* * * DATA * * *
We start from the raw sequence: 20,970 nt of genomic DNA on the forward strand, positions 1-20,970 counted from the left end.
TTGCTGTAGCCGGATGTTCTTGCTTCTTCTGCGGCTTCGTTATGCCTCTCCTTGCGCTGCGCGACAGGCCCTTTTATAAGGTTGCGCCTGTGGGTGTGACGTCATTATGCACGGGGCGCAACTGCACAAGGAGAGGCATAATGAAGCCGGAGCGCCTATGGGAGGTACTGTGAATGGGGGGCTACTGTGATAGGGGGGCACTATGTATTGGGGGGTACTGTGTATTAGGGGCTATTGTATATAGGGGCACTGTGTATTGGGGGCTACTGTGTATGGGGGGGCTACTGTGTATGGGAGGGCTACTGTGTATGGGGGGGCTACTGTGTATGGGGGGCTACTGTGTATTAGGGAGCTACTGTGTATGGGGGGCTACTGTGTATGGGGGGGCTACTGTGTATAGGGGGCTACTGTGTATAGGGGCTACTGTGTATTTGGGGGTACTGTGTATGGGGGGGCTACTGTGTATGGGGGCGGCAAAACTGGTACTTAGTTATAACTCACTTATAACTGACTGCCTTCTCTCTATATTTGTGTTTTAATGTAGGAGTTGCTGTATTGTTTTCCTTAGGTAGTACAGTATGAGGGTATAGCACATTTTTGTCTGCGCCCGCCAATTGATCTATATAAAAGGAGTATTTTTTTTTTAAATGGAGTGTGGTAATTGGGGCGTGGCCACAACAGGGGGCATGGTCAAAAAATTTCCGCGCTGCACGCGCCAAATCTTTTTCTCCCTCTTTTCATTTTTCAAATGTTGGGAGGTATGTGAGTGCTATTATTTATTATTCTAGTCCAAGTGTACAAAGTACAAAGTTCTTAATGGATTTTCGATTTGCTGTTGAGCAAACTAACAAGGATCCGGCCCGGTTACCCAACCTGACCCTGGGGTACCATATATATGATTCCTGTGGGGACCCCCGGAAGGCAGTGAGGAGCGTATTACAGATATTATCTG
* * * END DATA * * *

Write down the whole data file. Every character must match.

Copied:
We start from the raw sequence: 20,970 nt of genomic DNA on the forward strand, positions 1-20,970 counted from the left end.
TTGCTGTAGCCGGATGTTCTTGCTTCTTCTGCGGCTTCGTTATGCCTCTCCTTGCGCTGCGCGACAGGCCCTTTTATAAGGTTGCGCCTGTGGGTGTGACGTCATTATGCACGGGGCGCAACTGCACAAGGAGAGGCATAATGAAGCCGGAGCGCCTATGGGAGGTACTGTGAATGGGGGGCTACTGTGATAGGGGGGCACTATGTATTGGGGGGTACTGTGTATTAGGGGCTATTGTATATAGGGGCACTGTGTATTGGGGGCTACTGTGTATGGGGGGGCTACTGTGTATGGGAGGGCTACTGTGTATGGGGGGGCTACTGTGTATGGGGGGCTACTGTGTATTAGGGAGCTACTGTGTATGGGGGGCTACTGTGTATGGGGGGGCTACTGTGTATAGGGGGCTACTGTGTATAGGGGCTACTGTGTATTTGGGGGTACTGTGTATGGGGGGGCTACTGTGTATGGGGGCGGCAAAACTGGTACTTAGTTATAACTCACTTATAACTGACTGCCTTCTCTCTATATTTGTGTTTTAATGTAGGAGTTGCTGTATTGTTTTCCTTAGGTAGTACAGTATGAGGGTATAGCACATTTTTGTCTGCGCCCGCCAATTGATCTATATAAAAGGAGTATTTTTTTTTTAAATGGAGTGTGGTAATTGGGGCGTGGCCACAACAGGGGGCATGGTCAAAAAATTTCCGCGCTGCACGCGCCAAATCTTTTTCTCCCTCTTTTCATTTTTCAAATGTTGGGAGGTATGTGAGTGCTATTATTTATTATTCTAGTCCAAGTGTACAAAGTACAAAGTTCTTAATGGATTTTCGATTTGCTGTTGAGCAAACTAACAAGGATCCGGCCCGGTTACCCAACCTGACCCTGGGGTACCATATATATGATTCCTGTGGGGACCCCCGGAAGGCAGTGAGGAGCGTATTACAGATATTATCTG